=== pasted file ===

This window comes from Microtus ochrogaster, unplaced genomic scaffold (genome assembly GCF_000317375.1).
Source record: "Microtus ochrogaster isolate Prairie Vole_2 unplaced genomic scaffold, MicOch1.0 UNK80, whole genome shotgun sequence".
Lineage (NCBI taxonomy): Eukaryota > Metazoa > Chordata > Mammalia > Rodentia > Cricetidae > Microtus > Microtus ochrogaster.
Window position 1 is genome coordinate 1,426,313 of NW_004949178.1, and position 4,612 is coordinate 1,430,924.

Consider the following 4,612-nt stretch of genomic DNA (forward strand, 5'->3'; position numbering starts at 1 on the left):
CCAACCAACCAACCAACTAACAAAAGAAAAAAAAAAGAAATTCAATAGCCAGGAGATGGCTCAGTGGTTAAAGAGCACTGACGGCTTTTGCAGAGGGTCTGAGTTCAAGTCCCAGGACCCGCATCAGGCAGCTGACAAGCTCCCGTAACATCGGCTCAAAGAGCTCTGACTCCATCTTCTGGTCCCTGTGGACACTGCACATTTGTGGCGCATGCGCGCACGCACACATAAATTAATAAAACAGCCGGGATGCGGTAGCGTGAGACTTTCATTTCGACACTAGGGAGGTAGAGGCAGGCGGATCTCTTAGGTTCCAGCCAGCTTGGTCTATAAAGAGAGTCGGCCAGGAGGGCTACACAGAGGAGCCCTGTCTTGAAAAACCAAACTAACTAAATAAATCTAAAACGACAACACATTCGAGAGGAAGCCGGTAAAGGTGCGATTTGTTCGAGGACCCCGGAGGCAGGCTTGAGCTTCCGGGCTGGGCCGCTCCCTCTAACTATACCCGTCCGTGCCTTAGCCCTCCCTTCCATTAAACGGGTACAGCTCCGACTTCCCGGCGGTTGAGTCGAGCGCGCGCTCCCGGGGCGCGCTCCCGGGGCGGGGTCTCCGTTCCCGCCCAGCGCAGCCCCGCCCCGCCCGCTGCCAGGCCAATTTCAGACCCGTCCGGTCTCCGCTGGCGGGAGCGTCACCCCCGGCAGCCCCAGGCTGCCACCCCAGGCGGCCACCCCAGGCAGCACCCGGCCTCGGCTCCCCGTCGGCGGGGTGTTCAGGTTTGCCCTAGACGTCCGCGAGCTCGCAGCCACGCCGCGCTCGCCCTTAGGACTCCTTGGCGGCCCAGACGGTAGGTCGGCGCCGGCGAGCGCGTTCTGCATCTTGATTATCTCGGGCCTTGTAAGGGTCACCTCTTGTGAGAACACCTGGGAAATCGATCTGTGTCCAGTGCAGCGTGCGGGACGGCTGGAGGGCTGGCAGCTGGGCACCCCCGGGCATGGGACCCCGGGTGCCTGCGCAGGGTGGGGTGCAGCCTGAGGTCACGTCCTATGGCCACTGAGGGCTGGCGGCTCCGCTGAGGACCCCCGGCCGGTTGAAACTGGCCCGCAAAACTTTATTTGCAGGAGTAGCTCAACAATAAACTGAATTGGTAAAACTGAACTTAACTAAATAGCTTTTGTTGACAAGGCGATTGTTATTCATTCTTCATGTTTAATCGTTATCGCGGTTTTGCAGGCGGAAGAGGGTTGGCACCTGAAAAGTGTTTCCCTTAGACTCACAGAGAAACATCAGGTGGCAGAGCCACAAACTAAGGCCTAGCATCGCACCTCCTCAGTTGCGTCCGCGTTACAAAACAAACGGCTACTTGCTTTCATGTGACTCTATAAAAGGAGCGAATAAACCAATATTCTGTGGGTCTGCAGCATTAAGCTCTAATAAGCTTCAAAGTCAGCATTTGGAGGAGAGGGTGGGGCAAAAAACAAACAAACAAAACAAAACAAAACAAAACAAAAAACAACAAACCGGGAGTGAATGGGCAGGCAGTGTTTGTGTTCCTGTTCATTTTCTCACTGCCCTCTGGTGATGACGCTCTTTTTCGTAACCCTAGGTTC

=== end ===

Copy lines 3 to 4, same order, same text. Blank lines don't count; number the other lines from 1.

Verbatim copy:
Lineage (NCBI taxonomy): Eukaryota > Metazoa > Chordata > Mammalia > Rodentia > Cricetidae > Microtus > Microtus ochrogaster.
Window position 1 is genome coordinate 1,426,313 of NW_004949178.1, and position 4,612 is coordinate 1,430,924.